Were any of these people around when the Bush administration was actually paying writers and pundits like Armstrong Williams to get their version of events into the media? From the NYT, January 29, 2005:
The Bush administration acknowledged on Friday that it had paid a third conservative commentator, and at least two departments said they were conducting internal inquiries to see if other journalists were under government contract. The investigative arm of Congress also formally began an inquiry of its own.
The Department of Health and Human Services confirmed having hired Michael McManus, who writes a weekly syndicated column and is director of a nonprofit group called Marriage Savers. Mr. McManus was paid $10,000 to help train counselors about marriage, an arrangement first reported in USA Today, but officials said he was paid for his expertise rather than to write columns supporting administration policies.
At the same time, the Government Accountability Office told the Education Department it was investigating a $240,000 contract with the commentator Armstrong Williams that came to light earlier this month, requesting that education officials turn over any paper or video materials related to the case. Another conservative writer, Maggie Gallagher, admitted earlier this week having a $21,500 deal with the Department of Health and Human Services.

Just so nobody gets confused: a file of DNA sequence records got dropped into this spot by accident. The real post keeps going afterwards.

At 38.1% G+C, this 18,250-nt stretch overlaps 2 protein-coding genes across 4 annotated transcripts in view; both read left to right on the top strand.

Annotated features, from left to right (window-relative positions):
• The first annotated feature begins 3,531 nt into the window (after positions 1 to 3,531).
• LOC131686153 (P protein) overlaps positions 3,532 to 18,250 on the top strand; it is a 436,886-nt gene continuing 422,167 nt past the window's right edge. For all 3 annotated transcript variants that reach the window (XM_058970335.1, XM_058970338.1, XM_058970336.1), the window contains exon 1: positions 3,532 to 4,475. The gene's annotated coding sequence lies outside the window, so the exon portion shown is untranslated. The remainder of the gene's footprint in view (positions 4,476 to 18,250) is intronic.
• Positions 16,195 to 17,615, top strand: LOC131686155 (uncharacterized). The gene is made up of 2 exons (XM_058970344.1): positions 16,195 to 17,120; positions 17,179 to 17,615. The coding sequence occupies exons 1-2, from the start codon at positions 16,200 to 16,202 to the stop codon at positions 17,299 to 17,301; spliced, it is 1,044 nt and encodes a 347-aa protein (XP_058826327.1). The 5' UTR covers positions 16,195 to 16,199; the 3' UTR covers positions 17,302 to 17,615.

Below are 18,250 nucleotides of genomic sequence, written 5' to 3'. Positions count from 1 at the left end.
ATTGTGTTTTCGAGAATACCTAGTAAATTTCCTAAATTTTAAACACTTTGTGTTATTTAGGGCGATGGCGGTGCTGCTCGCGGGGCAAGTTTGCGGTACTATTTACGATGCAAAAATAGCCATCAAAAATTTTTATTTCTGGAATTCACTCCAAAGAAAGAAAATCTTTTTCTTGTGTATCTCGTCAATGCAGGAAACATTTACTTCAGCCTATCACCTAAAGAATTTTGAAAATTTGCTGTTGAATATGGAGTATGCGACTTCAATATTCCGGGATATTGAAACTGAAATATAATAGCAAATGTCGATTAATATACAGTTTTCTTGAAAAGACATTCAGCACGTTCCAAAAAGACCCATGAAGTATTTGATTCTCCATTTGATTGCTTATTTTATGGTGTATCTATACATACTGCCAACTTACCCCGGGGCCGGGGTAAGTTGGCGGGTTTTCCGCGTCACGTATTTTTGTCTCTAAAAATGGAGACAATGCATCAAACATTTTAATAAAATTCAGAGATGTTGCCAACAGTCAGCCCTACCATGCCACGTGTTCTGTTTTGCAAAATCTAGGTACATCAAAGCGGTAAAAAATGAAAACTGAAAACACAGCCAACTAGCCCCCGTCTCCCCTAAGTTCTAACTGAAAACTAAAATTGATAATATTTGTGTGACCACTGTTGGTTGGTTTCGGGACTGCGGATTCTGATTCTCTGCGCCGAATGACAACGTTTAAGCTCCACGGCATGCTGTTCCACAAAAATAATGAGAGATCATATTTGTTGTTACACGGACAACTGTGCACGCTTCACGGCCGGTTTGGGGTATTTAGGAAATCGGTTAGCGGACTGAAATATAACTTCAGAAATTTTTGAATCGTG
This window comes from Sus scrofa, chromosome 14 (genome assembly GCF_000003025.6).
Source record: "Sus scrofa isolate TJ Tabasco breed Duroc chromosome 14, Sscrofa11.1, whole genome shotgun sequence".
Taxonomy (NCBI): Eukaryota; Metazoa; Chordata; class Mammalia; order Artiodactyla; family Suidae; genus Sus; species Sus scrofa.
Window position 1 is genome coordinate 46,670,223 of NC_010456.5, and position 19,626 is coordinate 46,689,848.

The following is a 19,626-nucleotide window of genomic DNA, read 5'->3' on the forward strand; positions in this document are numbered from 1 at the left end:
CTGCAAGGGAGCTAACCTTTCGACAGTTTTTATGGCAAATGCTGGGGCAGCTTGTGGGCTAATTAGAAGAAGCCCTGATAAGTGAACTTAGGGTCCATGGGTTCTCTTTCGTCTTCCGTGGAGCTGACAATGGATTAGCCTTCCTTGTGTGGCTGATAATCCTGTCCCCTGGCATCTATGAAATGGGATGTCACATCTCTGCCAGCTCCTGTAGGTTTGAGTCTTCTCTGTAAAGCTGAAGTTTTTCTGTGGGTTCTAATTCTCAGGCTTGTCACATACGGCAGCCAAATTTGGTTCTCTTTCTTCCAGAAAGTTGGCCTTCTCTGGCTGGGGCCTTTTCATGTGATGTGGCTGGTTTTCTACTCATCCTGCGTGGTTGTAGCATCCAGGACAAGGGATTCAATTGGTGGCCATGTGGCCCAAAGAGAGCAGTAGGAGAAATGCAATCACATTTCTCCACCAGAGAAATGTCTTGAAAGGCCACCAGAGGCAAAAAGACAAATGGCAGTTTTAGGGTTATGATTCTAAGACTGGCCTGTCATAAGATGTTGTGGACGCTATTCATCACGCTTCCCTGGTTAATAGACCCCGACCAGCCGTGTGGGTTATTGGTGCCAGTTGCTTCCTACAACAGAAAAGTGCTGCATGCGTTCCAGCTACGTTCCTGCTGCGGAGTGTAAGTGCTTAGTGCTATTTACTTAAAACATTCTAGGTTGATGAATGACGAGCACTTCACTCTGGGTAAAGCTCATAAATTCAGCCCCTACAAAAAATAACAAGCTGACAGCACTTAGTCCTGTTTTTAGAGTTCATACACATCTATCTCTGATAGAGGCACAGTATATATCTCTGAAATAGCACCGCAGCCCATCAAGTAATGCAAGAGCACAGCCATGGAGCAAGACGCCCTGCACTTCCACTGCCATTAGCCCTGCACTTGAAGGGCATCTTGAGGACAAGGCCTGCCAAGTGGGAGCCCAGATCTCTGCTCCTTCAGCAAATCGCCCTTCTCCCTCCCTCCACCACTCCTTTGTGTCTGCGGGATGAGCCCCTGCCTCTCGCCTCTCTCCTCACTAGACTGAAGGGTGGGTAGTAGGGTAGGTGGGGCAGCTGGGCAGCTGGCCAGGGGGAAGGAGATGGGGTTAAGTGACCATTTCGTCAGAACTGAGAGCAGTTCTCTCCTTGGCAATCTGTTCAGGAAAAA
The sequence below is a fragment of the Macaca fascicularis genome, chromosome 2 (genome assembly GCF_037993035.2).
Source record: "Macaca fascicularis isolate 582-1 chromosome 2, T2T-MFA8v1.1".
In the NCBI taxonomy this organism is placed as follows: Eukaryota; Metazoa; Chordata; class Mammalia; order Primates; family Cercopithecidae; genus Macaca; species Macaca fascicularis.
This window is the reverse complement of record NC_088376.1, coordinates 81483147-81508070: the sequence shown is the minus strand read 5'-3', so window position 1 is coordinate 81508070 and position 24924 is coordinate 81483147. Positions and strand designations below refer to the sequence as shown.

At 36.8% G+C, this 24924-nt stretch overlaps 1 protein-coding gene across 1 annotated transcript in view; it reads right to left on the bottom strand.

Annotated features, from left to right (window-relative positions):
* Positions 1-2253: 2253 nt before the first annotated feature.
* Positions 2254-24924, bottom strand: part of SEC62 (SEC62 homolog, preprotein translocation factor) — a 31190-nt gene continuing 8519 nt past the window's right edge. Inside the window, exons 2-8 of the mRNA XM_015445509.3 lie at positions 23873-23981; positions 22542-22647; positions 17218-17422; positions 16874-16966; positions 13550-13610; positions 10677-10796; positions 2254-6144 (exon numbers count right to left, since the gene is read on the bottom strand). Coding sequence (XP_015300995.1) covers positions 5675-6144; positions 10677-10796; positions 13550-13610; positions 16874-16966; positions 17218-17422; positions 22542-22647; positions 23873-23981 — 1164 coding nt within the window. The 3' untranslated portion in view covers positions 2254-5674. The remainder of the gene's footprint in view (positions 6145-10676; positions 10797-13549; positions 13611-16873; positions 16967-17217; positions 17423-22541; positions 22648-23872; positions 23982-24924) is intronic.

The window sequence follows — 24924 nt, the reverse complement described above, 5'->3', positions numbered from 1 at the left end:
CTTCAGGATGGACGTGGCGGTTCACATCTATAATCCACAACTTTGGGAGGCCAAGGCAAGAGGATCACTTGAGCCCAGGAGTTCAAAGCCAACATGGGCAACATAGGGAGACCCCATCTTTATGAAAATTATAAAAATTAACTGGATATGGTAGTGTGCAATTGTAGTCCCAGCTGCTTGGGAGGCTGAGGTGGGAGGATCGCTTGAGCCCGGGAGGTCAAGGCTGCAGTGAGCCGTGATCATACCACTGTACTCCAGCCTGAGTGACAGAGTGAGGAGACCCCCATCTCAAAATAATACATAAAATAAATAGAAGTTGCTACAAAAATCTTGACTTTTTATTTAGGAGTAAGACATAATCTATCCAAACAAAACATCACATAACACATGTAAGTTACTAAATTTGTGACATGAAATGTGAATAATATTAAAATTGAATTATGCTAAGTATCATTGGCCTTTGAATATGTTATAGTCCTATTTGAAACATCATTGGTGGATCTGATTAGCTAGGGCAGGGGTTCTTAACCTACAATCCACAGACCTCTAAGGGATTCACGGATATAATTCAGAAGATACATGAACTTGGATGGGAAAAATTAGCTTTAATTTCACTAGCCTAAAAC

Besieged with questions about contracts with outside public relations firms and columnists, officials at the Departments of Education and Health and Human Services said they were conducting their own inquiries…
Not to mention the supposedly legitimate reporters like Judy Miller who helped Bush/Cheney get us into the war in Iraq with the willing assistance of their editors and publishers. Here James C. Moore at Salon, from May 27, 2004:
When the full history of the Iraq war is written, one of its most scandalous chapters will be about how American journalists, in particular those at the New York Times, so easily allowed themselves to be manipulated by both dubious sources and untrustworthy White House officials into running stories that misled the nation about Saddam Hussein’s weapons of mass destruction. The Times finally acknowledged its grave errors in an extraordinary and lengthy editors note published Wednesday. The editors wrote:
“We have found … instances of coverage that was not as rigorous as it should have been … In some cases, the information that was controversial then, and seems questionable now, was insufficiently qualified or allowed to stand unchallenged. Looking back, we wish we had been more aggressive in re-examining the claims as new evidence emerged — or failed to emerge … We consider the story of Iraq’s weapons, and of the pattern of misinformation, to be unfinished business. And we fully intend to continue aggressive reporting aimed at setting the record straight.”